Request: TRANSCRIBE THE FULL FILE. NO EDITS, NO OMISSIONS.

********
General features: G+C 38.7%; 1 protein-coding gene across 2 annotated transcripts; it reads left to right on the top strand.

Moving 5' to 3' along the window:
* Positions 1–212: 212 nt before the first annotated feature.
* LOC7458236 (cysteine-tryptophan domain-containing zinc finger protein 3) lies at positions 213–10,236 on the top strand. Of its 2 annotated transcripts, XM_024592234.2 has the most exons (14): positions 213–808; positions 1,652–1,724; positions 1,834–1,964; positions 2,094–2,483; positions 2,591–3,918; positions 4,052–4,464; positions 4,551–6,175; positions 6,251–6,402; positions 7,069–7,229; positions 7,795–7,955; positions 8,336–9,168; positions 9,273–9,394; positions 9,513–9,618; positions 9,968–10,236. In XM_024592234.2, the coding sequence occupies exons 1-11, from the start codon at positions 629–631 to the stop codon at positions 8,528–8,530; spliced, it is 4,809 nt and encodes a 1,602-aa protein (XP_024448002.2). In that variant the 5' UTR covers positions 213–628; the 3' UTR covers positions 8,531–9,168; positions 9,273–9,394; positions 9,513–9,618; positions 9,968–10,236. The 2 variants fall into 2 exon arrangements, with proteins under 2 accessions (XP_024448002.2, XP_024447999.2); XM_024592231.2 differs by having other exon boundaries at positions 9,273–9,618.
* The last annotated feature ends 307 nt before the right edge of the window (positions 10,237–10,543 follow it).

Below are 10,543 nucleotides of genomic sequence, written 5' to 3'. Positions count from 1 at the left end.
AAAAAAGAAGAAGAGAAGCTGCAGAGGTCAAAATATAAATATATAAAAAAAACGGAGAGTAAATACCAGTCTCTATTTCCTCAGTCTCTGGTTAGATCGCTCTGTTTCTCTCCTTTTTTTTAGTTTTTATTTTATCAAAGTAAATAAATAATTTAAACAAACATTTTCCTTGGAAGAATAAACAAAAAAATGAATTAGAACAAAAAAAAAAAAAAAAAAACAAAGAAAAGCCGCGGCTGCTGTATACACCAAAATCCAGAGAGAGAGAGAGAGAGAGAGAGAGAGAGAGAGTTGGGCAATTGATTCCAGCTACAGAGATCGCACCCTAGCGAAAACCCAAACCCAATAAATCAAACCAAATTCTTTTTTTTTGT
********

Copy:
General features: G+C 38.7%; 1 protein-coding gene across 2 annotated transcripts; it reads left to right on the top strand.

Moving 5' to 3' along the window:
* Positions 1–212: 212 nt before the first annotated feature.
* LOC7458236 (cysteine-tryptophan domain-containing zinc finger protein 3) lies at positions 213–10,236 on the top strand. Of its 2 annotated transcripts, XM_024592234.2 has the most exons (14): positions 213–808; positions 1,652–1,724; positions 1,834–1,964; positions 2,094–2,483; positions 2,591–3,918; positions 4,052–4,464; positions 4,551–6,175; positions 6,251–6,402; positions 7,069–7,229; positions 7,795–7,955; positions 8,336–9,168; positions 9,273–9,394; positions 9,513–9,618; positions 9,968–10,236. In XM_024592234.2, the coding sequence occupies exons 1-11, from the start codon at positions 629–631 to the stop codon at positions 8,528–8,530; spliced, it is 4,809 nt and encodes a 1,602-aa protein (XP_024448002.2). In that variant the 5' UTR covers positions 213–628; the 3' UTR covers positions 8,531–9,168; positions 9,273–9,394; positions 9,513–9,618; positions 9,968–10,236. The 2 variants fall into 2 exon arrangements, with proteins under 2 accessions (XP_024448002.2, XP_024447999.2); XM_024592231.2 differs by having other exon boundaries at positions 9,273–9,618.
* The last annotated feature ends 307 nt before the right edge of the window (positions 10,237–10,543 follow it).

Below are 10,543 nucleotides of genomic sequence, written 5' to 3'. Positions count from 1 at the left end.
AAAAAAGAAGAAGAGAAGCTGCAGAGGTCAAAATATAAATATATAAAAAAAACGGAGAGTAAATACCAGTCTCTATTTCCTCAGTCTCTGGTTAGATCGCTCTGTTTCTCTCCTTTTTTTTAGTTTTTATTTTATCAAAGTAAATAAATAATTTAAACAAACATTTTCCTTGGAAGAATAAACAAAAAAATGAATTAGAACAAAAAAAAAAAAAAAAAAACAAAGAAAAGCCGCGGCTGCTGTATACACCAAAATCCAGAGAGAGAGAGAGAGAGAGAGAGAGAGAGAGAGTTGGGCAATTGATTCCAGCTACAGAGATCGCACCCTAGCGAAAACCCAAACCCAATAAATCAAACCAAATTCTTTTTTTTTGT